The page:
- How professionals use Photoshop for different projects
- Examples of professionals’ design processes
Professionals combine images, often using Photoshop, for a variety of purposes: magazine and book covers, print and web advertisements, posters, brochures, murals, product packages and more. Here are some examples where designers shared part of their process.
Many people outside the design world assume it’s easy to “just Photoshop it,” but extensively changing an image in Photoshop is time-consuming and difficult. This timelapse video about the creation a Macworld Magazine cover shows how much care and effort goes into shooting exactly the right photo before taking that image into Photoshop. At the end, a different designer adds type using Adobe InDesign, which is most frequently used for page layout and typesetting.
Browse many more magazine covers at Cover Junkie.
Artist Idris Khan has a distinctive style of blending multiple photographs to create new compositions. For a New York Times Magazine story about British men joining Islamist militants, he used more than 800 images from the Internet and explained his process in a New York Times Instagram post:
To create the central figure — Mohammed Emwazi, who later became known as Jihadi John, a ruthless executioner of Western journalists and aid workers — the artist selected images of Emwazi that avoided eye contact. As a result, “the head seems to move from side to side without anything for the viewer to fix their eyes on,” he wrote. “The viewer is then allowed to look over the whole image as one, picking out different faces and bodies from the dense layering at the bottom of the image.”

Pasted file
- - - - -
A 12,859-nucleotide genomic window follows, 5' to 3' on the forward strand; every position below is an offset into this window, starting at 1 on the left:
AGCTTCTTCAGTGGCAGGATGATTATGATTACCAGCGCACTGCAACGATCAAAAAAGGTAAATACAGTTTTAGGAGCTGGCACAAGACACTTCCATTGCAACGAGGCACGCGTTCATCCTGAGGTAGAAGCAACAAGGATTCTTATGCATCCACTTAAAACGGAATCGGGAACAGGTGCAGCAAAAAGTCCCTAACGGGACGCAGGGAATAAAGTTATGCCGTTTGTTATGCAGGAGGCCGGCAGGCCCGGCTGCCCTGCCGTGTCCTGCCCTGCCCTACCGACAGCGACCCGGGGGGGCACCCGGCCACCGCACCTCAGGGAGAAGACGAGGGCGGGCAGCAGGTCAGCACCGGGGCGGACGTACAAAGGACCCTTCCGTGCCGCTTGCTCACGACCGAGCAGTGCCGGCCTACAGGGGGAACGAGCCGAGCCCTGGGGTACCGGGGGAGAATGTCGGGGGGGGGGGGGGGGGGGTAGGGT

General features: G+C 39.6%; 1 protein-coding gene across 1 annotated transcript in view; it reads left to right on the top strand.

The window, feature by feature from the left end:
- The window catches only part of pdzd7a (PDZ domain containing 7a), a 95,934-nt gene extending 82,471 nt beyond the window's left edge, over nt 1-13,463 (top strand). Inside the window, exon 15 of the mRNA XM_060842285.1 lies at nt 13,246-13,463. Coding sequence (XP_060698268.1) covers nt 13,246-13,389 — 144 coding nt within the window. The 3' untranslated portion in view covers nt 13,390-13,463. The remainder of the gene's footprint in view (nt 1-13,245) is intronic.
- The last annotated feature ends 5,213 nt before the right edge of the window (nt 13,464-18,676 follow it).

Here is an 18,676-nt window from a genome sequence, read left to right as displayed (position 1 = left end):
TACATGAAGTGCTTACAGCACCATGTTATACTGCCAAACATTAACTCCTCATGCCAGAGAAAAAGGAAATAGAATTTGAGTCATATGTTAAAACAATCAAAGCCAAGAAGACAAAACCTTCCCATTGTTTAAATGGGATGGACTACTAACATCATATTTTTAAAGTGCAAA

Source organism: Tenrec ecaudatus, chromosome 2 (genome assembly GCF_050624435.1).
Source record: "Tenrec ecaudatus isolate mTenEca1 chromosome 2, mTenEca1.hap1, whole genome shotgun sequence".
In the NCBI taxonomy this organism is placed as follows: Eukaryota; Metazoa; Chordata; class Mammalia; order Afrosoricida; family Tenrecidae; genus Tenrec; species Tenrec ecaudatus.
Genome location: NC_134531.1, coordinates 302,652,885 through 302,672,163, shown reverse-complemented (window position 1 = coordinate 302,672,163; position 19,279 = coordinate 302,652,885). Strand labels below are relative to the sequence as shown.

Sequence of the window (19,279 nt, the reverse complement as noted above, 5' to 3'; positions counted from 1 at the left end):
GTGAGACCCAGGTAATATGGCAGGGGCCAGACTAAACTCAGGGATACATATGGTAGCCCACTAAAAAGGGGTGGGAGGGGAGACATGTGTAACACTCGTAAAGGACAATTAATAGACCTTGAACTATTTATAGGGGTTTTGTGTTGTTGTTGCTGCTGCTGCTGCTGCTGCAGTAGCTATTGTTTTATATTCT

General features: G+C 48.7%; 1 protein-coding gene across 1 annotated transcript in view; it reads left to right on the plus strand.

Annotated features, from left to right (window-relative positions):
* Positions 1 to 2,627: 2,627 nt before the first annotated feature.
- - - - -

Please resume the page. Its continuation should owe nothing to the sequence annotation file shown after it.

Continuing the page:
No matter how often people are warned, it turns out we do judge books by their covers. So a successful book cover – one that gives a sense of the book without giving too much away – is critical for sales, and designers often go through many iterations.
Here is one of several examples from the Book Covers: Before and After gallery showing different versions of a cover as it goes through the design and revision process:
“I mark up the manuscript as I’m going — anytime there’s something I think could be potentially that symbol, that thing that could represent the text as a whole — and then I look back over those notes and I start sketching from them. …
When I have a sketch that seems like it could be compelling in some way, I render it more fully. I make a collage or I’ll take a photo or I’ll work on the computer or I’ll set the typography. There’s a lot of trial and error in it … but while I’m designing, I’m then looking at the things that I’ve made to see if they feel consonant with the way that I felt when I was reading. That’s really the moment that you know if you’ve made a book jacket that works.”
This video from Orbit Books, a publisher that specializes in sci-fi and fantasy, shows the process of designing a book cover that doesn’t have the budget for extensive illustration or photo shoots. Watch for an important realization during the revision process.
Movie posters need to attract attention and explain a little about the movie, without giving away too much. Many posters use visual formulas to quickly tell the audience what type of movie to expect.
Studios often play it safe, but amateur designers have created a thriving community online for unofficial movie posters that show the many ways to visually represent a film. Look at some of the official posters for “Interstellar” below, then compare to the imaginative fan-created posters collected here.